Category Archives: death

But she’s my mom…


(Very to the point here or this could go on and on…Reader’s Digest version, so to speak)

Mom.

Her health had been much better for a while, after going into the nursing facility.

Not now. She has been in and out of the hospital throughout her time there, more and more as time goes on.

Beginning last November, she has been in and out of the hospital averaging every two weeks, for pneumonia.

We had gone to get a pedicure and she was fine, better than in a while, as a matter of fact- or so I thought. That evening, she was rushed to the ER. Pneumonia – again.  They did a bronchial lavage. They found spots on her lung. The doctor said probably cancer, but her health puts her at a point where there would be no point to treat it. They did other tests and found a spot on her colon. It is most likely an ulcer. Again – nothing to be done.

She had been in the hospital the beginning of October, and was in rehab at the nursing home. The day before the pedicure, she had scratched her foot on the pedal of the exercise bike. Was no bigger than a cat scratch. Three days later, her foot was blood red and twice it’s size. The scratch had gotten infected. She had to have surgery to remove the infection. It was quite scary, and is still healing now, 2 weeks until Easter.

She was released right before Thanksgiving and was in isolation for MRSA, which she had had before, and probably got again this time from the foot infection.Thanksgiving dinner was spent with her in the isolation room, in gowns, face masks and gloves. Much fun.

She was released back to her room, and two weeks later, back in hospital. Same routine until about the middle a February, the worst case yet. There was a day that I truly thought she was going to die. Then the next day – back to her normal self. That’s my mom…The next day, she was diagnosed with C DiFF, and back into isolation she went. Finally released back to nursing facility, and this time, while still isolated, they moved her room mate out so she could be in her own room.

Throughout this last stay, she made the decision to allow hospice to take over her care in the nursing home, and to not treat the pneumonia if it comes back. No more antibiotics or emergency room visits. No hospital stays. If she gets ill again, hospice takes the place of the hospital, she moves to their facility until she either gets better, or passes.

I understand, but am still not sure how I feel about it.She has finally gone blind, so there is that. I know she is tired of the pain. She is tired of depending on others for everything. I know she is tired of being sick. Tired of all the hospital stays. Tired of all the poking and prodding she goes through with each stay. To be honest, so am I. I hate seeing her sick and in pain.

But she’s my mom.

http://www.cdc.gov/hai/organisms/cdiff/Cdiff-patient.html

 

 

Things that make you go…GRRRRRRR..


(as always, this is the way it is in the world in which I live…)

Between the racist basketball owners, who can technically say what they want – freedom of speech and all – let them be racists if they want – and I agree – ban these idiots from the NBA – but you can’t  force these idiots to sell their teams – capitalism and all. You know? The American dream type thing?…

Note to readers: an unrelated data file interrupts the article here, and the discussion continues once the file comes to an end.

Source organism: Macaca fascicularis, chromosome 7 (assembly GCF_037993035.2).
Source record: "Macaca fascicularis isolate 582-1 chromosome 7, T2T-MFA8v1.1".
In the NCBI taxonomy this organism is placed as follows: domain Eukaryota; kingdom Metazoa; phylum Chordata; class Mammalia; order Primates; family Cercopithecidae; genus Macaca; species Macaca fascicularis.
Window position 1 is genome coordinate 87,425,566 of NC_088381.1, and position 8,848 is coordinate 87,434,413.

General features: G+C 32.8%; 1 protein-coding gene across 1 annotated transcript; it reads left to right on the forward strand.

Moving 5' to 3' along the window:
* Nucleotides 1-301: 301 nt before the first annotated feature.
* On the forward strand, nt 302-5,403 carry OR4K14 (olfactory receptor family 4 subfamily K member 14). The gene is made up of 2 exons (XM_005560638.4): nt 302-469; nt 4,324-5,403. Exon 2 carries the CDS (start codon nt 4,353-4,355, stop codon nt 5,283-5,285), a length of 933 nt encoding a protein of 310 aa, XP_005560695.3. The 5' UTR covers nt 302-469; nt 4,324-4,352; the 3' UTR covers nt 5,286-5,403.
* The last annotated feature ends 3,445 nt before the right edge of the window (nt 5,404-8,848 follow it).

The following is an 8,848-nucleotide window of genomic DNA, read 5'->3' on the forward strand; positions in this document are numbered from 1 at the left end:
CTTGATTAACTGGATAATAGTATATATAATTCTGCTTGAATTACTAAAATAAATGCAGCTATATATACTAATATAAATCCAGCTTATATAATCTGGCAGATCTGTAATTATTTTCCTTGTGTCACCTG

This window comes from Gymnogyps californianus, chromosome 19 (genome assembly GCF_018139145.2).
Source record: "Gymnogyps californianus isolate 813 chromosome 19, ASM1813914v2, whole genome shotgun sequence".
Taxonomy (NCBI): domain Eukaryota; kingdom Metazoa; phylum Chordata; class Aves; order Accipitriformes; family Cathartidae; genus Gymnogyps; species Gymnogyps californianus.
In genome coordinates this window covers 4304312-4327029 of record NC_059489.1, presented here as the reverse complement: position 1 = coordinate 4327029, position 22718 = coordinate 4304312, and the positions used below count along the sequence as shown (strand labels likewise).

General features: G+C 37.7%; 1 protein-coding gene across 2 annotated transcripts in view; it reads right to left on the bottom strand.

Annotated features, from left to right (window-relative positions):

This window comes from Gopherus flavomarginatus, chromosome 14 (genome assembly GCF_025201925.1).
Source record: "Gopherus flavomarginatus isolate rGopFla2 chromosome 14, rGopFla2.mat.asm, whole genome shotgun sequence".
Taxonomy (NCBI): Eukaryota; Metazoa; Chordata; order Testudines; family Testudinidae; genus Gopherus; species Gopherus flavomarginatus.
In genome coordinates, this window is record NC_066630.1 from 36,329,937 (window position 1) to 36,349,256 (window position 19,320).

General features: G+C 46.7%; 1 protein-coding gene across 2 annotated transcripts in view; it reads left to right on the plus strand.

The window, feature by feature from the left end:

The insanity of Oblowme Care..

Common Core turning our children gay…

We are still trying to figure out what happened in Benghazi (like we all don’t know at least the general gist of it)..

Then the VA Hospitals – unbelievable! Our soldiers deserve the absolute best we have to give them and there are people who have no problem allowing them to die for the all mighty dollar?

I am certain the world is going to hell in a bucket – at least our part of it..

Then there is the guy I heard about a day or two ago..

…from Texas…

“Teen faces life in prison over hash brownies”

http://news.yahoo.com/life-in-prison-pot-hash-brownies-texas

(Not sure I have ever mentioned it – I am anti-pot, however, I think this is insane!! A pedophile doesn’t get this much time..I won’t go into why he has the possibility of this sentence, because it is not the point here…)

ANY-who..

After I saw this, I started thinking…

It costs $10k a month – which is $120,000 for my mom to be in a skilled nursing facility, and I am having to jump through so many hoops I should go for the Olympics when we are done.

So I looked up how much it will cost to keep this man in prison, not necessarily his whole life, but per year. It is $17, 338. 

Six figures compared to five. The five being for people who have broken the law – stolen, beaten, abused, sold drugs, raped or killed people.

 

*The Skilled Nursing Facilities (SNiF)  generally take a residents entire social security check (well, in my mother’s case and most of the other residents of her facility) – they leave her with $35 of it a month, bringing me to the *phone – which they charge an extra $20 a month for – so, if they have to get their phone through the facility, the are actually left with $15 a month.

*The Day room with TV/Cable  and TV – the SNiF has TV in a Day Room where all of the residents can watch television together…and the nurses control the station..and the other day..these seniors were stuck watching Sponge Bob Square Pants.. Inmates also have a Day Room with a TV in it also controlled by someone in charge (instead of nurses, the guards).

While the residents of the SNiF do have televisions in their rooms, some inmates do as well, have small TV’s donated that they can have in their rooms.

Yes, rooms – as many are in dormitories, not cells. So they are even there, to an extent.

They all have access to medical care and dental care and church. 

So…here is my question? Why don’t I bring my mom some hash oil brownies, call the police, have her arrested and then the government will pay only $17,338 for something it already pays $120,000 for ….

Medicaid (AKA the government and tax payers) pay for the (very very ) large portion that mother’s Social Security does not.  Remember I said $10k a month? Her check is $953 a month..

 

(Inmate info is for FL Dept of Corrections)

All Who Wander are Not Lost…